The fungal glutathione S-transferase system. Evidence of new classes in the wood-degrading basidiomycete Phanerochaete chrysosporium

  • Mélanie Morel
  • Andrew A. Ngadin
  • Michel Droux
  • Jean-Pierre Jacquot
  • Eric Gelhaye
Review

DOI: 10.1007/s00018-009-0104-5

Cite this article as:
Morel, M., Ngadin, A.A., Droux, M. et al. Cell. Mol. Life Sci. (2009) 66: 3711. doi:10.1007/s00018-009-0104-5

Abstract

The recent release of several basidiomycete genome sequences allows an improvement of the classification of fungal glutathione S-transferases (GSTs). GSTs are well-known detoxification enzymes which can catalyze the conjugation of glutathione to non-polar compounds that contain an electrophilic carbon, nitrogen, or sulfur atom. Following this mechanism, they are able to metabolize drugs, pesticides, and many other xenobiotics and peroxides. A genomic and phylogenetic analysis of GST classes in various sequenced fungi—zygomycetes, ascomycetes, and basidiomycetes—revealed some particularities in GST distribution, in comparison with previous analyses with ascomycetes only. By focusing essentially on the wood-degrading basidiomycete Phanerochaete chrysosporium, this analysis highlighted a new fungal GST class named GTE, which is related to bacterial etherases, and two new subclasses of the omega class GSTs. Moreover, our phylogenetic analysis suggests a relationship between the saprophytic behavior of some fungi and the number and distribution of some GST isoforms within specific classes.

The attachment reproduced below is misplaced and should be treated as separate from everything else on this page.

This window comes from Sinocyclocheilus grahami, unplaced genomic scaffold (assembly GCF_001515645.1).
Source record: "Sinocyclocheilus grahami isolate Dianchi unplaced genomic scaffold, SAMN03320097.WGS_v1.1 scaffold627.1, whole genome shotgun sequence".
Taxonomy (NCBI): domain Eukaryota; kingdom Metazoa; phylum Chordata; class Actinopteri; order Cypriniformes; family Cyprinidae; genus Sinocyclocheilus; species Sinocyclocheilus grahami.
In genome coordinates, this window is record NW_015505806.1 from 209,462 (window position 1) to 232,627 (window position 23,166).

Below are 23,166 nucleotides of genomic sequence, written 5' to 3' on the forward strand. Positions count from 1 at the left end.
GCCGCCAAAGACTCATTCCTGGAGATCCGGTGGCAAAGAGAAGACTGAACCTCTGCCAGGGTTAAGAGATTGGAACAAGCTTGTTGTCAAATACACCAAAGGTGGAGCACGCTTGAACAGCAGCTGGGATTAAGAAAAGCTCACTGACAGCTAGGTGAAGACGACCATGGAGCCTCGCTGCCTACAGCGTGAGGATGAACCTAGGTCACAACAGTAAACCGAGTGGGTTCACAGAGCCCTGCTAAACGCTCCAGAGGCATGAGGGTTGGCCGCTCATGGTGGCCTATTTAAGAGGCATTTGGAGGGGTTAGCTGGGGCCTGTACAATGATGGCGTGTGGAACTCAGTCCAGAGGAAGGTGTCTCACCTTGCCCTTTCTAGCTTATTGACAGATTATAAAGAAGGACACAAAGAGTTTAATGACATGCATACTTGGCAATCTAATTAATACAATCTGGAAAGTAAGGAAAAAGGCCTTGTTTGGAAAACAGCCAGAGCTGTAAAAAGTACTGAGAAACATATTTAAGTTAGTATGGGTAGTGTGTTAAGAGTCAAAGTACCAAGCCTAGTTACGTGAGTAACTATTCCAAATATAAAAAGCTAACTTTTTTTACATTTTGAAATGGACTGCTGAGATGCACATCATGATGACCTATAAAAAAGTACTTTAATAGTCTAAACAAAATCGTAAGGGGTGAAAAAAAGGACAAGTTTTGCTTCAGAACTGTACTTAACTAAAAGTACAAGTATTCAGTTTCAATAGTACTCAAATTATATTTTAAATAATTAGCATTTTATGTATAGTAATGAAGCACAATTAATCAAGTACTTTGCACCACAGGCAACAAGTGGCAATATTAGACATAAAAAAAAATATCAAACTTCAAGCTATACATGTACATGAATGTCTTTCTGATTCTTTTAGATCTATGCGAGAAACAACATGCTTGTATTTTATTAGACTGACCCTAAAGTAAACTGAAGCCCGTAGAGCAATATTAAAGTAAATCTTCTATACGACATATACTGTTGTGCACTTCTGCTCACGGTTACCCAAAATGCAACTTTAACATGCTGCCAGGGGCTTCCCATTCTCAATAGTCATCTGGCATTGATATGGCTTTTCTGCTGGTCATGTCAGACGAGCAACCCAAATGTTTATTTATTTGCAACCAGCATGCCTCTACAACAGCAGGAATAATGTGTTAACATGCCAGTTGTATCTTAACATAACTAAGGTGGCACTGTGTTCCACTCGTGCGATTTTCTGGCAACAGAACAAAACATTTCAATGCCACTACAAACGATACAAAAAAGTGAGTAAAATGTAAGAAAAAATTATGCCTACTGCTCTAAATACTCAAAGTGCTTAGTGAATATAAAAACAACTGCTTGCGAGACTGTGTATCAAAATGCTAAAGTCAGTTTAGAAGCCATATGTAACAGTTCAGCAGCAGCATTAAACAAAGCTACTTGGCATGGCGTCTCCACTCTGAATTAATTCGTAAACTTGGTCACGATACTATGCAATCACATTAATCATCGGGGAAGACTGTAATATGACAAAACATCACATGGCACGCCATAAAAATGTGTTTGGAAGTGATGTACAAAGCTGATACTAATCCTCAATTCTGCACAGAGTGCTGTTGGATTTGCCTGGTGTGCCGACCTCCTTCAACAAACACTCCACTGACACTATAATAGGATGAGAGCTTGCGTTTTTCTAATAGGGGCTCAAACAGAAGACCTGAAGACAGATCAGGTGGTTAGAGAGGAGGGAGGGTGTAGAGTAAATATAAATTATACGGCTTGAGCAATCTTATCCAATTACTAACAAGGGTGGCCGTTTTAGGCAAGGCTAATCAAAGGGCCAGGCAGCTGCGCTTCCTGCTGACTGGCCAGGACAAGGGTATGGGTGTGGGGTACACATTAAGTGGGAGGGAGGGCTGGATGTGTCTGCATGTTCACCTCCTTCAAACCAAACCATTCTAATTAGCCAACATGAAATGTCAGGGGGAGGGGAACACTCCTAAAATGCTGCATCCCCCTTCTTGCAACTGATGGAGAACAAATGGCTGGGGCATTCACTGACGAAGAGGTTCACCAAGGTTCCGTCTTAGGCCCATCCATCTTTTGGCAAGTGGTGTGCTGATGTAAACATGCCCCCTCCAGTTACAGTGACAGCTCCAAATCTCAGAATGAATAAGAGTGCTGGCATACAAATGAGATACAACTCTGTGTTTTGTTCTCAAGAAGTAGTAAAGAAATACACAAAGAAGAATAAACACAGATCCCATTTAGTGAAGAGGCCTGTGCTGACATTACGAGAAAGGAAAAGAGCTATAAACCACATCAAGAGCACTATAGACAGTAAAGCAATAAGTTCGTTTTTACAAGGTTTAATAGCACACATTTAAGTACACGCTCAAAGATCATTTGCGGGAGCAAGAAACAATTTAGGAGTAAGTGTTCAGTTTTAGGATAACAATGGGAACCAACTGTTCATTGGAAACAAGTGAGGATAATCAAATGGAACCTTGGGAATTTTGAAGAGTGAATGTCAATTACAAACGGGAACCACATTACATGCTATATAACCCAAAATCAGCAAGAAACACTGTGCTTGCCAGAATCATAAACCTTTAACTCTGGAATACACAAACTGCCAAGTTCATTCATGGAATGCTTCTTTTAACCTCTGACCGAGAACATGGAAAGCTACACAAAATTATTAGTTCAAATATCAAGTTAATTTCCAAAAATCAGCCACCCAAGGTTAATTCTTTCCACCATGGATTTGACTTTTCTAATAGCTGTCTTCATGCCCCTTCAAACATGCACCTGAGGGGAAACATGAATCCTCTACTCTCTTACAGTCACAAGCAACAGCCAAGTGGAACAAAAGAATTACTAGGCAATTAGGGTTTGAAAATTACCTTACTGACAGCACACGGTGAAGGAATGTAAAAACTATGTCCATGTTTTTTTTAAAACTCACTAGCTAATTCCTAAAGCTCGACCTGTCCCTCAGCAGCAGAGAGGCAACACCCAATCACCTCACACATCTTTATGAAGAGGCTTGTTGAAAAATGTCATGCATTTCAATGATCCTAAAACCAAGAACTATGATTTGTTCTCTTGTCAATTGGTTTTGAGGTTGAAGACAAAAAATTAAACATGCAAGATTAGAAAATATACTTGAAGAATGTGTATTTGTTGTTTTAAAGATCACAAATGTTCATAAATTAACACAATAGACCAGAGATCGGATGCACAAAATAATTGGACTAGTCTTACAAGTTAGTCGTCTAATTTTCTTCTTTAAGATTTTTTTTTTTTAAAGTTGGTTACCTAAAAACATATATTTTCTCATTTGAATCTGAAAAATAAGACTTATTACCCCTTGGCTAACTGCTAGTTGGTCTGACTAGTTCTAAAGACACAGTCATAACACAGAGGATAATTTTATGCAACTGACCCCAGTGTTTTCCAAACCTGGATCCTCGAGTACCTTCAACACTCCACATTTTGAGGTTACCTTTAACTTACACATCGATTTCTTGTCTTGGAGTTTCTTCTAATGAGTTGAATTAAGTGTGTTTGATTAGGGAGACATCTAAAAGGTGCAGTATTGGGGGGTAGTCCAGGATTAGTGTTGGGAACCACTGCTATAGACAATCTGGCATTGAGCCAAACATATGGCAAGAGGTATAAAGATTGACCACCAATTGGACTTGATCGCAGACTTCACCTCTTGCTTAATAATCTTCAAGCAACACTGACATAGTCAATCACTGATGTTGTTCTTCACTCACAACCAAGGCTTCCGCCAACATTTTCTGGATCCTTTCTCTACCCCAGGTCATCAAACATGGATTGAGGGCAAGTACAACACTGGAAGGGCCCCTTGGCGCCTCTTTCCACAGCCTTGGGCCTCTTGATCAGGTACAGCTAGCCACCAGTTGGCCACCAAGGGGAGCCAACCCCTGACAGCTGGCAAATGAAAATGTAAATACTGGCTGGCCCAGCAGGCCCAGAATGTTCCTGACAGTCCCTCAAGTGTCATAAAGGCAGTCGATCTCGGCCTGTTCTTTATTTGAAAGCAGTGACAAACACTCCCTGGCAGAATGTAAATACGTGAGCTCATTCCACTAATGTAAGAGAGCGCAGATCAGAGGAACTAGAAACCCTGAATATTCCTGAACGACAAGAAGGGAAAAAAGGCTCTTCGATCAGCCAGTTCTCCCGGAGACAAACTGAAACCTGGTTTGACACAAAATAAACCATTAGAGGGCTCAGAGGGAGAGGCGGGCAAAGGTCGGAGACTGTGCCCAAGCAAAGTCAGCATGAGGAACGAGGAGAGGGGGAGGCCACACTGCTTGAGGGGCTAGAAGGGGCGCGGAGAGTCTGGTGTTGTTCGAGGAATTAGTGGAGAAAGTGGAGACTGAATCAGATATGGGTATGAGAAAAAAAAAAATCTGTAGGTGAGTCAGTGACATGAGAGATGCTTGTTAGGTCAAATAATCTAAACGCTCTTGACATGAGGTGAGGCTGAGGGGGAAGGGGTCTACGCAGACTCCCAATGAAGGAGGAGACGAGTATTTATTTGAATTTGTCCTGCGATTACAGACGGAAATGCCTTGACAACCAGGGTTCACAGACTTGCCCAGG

Keywords

Phanerochaete chrysosporium Glutathione S-transferase Etherase Omega class GST Ure2p GTT 

Supplementary material

18_2009_104_MOESM1_ESM.doc (40 kb)
Supplementary material 1 (DOC 40 kb)

Copyright information

© Birkhäuser Verlag, Basel/Switzerland 2009

Authors and Affiliations

  • Mélanie Morel
    • 1
  • Andrew A. Ngadin
    • 1
  • Michel Droux
    • 2
  • Jean-Pierre Jacquot
    • 1
  • Eric Gelhaye
    • 1
  1. 1.IFR 110 Ecosystèmes Forestiers, Agroressources, Bioprocédés et Alimentation, Unité Mixte de Recherches INRA UHP 1136 Interaction Arbres MicroorganismesUniversité Nancy I BP 239Vandoeuvre-lès-Nancy CedexFrance
  2. 2.Laboratoire de Génomique Fonctionnelle des Champignons Pathogènes des Plantes, Unité Mixte de Recherches 5240CNRS-UCB-INSA-Bayer CropScience Microbiologie, Adaptation et Pathogénie, Bayer CropScienceLyon cedex 9France

Personalised recommendations